Spring Time in California: Short But Oh So Sweet
Getting Back to California in early March and hearing reports of record low snow packs, I was not expecting my homecoming to be anything amazing. After spending some time at home I packed up again and headed up to Feather River country, and was greeted by a week long storm that left up to 80 inches of snow in the highest reaches of the northern Sierra Nevadas. After that it was on! Many of our favorite local runs around the Feather came up from the low elevation rain and got to do some very rainy runs on Spanish Creek, Butte Creek, the North Fork Feather and the West Branch of the feather.
It is so good to be back! Paddling with old friends and couch surfing around my old stomping grounds can’t be beat. There is something special about coming back to the rivers that taught you to love the water. Everyone claims that their home run is the greatest, because to them, it is. As the skies cleared and the snow that had only just fallen began to melt away, it was time for some sunny Sierra boating. Armed with my new Zet Raptor, First on the list was the Classic, Middle Feather.
The Middle Fork of the Feather, in 1968, was one of the first rivers to be designated Wild and Scenic in the US. For 35 miles, the only signs of habitation are a handful of mining camps, some occupied, some abandoned. The river can be done in two or three days, with what seems an endless amount of class IV-V granite boulder gardens and ledges. Once finishing the first 8 miles of warm up class III and IV with a couple bigger ones mixed in, the paddler arrives at the Pacific Crest Trail bridge crossing the river. That is a good sight to see! The bridge marks the entrance to Franklin Canyon, the First of two major canyons on the run. The big rapid that runs under the bridge sets the tone for great granite drops in a beautiful canyon that don’t stop coming for the next 20 miles. We finished all of Franklin Canyon in the first day. Being led by Middle Fork veterens Morgan Koons and Eddy Mutch, we never had to get out of our boats. I arrived at camp with my head spinning from great lines and beautiful gorge walls. We ate around the campfire and crashed early under a starry night, falling asleep thinking about what we knew would be the highlight of the river.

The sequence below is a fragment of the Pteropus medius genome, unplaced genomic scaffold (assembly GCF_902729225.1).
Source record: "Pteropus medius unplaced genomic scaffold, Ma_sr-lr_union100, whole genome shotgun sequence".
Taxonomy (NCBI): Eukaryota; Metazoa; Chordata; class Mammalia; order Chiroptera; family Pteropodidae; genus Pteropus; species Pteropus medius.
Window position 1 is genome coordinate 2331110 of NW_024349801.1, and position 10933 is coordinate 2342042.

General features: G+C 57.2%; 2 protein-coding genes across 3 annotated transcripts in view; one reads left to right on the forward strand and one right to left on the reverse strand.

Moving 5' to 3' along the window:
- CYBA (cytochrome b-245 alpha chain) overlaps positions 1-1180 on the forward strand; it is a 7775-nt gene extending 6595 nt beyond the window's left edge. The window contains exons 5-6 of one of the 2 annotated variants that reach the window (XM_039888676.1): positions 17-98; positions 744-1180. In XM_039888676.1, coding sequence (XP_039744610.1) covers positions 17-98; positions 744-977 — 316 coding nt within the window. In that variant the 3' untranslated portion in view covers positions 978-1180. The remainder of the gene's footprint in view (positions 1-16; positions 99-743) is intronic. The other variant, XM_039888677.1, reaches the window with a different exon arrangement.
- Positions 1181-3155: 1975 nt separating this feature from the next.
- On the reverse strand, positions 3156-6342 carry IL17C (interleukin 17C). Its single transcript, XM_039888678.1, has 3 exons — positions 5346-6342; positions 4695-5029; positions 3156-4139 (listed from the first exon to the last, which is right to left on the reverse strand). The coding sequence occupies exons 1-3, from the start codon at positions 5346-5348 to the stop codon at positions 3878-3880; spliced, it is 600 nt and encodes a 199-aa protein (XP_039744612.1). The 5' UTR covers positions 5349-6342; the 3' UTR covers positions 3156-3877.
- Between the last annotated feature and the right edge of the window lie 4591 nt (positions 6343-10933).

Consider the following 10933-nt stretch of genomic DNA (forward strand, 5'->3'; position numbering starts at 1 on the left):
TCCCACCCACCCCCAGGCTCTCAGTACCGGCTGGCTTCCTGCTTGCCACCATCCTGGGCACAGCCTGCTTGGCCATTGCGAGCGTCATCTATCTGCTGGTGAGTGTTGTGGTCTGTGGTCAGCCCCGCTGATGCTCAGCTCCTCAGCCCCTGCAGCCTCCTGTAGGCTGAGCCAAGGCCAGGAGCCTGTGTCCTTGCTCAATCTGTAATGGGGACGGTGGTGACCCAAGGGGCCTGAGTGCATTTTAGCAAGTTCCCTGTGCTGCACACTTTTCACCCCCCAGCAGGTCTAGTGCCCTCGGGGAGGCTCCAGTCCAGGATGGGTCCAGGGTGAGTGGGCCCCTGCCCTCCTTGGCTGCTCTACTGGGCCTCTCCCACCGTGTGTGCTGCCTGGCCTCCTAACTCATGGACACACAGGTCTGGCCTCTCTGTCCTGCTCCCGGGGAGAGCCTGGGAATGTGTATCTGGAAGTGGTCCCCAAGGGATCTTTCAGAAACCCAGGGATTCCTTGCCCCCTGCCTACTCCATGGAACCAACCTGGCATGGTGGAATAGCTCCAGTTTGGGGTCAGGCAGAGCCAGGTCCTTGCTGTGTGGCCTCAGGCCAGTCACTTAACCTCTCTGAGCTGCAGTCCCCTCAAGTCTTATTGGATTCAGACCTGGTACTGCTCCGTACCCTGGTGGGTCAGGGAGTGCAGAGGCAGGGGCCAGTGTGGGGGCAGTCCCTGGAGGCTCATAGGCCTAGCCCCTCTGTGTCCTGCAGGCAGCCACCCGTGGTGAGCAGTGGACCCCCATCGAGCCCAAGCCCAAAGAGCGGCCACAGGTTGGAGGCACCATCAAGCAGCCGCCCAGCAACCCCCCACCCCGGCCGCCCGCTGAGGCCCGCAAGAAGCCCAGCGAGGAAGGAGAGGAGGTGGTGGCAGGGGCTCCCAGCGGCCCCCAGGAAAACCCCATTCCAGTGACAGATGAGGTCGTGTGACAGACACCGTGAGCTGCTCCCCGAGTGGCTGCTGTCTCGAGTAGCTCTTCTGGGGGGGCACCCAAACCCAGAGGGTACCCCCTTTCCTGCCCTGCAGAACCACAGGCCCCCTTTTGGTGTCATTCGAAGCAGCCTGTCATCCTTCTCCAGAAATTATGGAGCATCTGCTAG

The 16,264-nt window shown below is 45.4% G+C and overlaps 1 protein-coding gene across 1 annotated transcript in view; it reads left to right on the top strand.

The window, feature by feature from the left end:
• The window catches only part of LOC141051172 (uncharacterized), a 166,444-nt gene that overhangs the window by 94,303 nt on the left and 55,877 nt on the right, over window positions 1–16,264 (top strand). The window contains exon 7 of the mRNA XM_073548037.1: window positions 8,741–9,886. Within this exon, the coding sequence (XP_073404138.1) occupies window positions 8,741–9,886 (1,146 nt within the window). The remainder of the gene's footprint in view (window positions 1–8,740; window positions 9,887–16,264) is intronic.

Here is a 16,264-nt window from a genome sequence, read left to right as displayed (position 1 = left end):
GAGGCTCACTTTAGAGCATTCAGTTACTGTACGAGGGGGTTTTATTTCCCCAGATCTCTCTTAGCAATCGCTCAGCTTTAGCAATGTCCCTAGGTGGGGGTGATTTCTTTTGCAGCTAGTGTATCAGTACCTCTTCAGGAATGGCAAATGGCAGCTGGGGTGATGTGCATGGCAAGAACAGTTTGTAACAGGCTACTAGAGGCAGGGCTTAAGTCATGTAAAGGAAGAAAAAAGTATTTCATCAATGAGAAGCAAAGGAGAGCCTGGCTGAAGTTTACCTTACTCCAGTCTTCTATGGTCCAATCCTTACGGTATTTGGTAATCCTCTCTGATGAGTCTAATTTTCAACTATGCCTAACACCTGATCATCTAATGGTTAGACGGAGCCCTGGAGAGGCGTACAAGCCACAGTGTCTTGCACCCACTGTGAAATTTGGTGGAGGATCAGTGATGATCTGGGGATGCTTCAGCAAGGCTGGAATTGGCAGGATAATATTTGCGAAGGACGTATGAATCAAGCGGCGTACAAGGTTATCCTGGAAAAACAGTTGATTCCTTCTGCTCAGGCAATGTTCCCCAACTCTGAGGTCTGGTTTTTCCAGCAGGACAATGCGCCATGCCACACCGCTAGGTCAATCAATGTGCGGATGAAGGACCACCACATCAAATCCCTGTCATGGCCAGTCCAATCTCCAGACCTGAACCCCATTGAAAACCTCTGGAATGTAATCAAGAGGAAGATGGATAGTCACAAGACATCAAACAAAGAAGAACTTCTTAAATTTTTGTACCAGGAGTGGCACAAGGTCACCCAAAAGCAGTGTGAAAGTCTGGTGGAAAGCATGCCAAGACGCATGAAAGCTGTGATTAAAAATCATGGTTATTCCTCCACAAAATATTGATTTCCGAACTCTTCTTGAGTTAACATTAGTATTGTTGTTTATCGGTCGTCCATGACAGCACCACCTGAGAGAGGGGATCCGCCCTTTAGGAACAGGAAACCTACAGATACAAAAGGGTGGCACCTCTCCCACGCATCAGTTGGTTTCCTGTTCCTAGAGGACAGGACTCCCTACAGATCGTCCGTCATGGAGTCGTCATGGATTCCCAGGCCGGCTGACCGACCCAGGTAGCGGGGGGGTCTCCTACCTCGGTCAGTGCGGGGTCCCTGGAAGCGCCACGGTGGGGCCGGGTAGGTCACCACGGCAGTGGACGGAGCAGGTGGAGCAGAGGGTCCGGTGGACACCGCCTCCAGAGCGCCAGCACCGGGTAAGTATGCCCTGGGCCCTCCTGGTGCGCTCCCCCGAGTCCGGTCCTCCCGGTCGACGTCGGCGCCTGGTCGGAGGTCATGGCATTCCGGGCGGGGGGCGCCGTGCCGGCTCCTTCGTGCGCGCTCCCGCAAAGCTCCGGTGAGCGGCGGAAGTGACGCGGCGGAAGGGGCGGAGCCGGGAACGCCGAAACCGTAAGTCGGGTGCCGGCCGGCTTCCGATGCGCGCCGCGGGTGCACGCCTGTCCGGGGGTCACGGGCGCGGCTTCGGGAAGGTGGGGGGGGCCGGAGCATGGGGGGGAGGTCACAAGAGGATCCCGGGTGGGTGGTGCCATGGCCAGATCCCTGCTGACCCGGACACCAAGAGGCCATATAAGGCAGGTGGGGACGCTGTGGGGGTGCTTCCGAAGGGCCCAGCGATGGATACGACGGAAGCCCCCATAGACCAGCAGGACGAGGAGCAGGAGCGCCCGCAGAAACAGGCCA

Rise and Shine! Devils canyon awaits!
It doesn’t take long after pulling out of camp before you start feel small as the canyon walls grow beside you. The rapids start to stack up and the moves get tougher. It all culminates at the two largest rapids of the run. The first is Tiger Tail. A tricky entrance slide leads to a sticky hole that had me doing some unexpected cartwheels, ends in a short pool above “the portage”. It has been run many times, but has its consequences. There is a cave at the bottom that awaits a bad line. We all chose to walk and had lunch below the drop. This is the point of the trip where I start welling with happiness, eating my sandwich and taking it all in.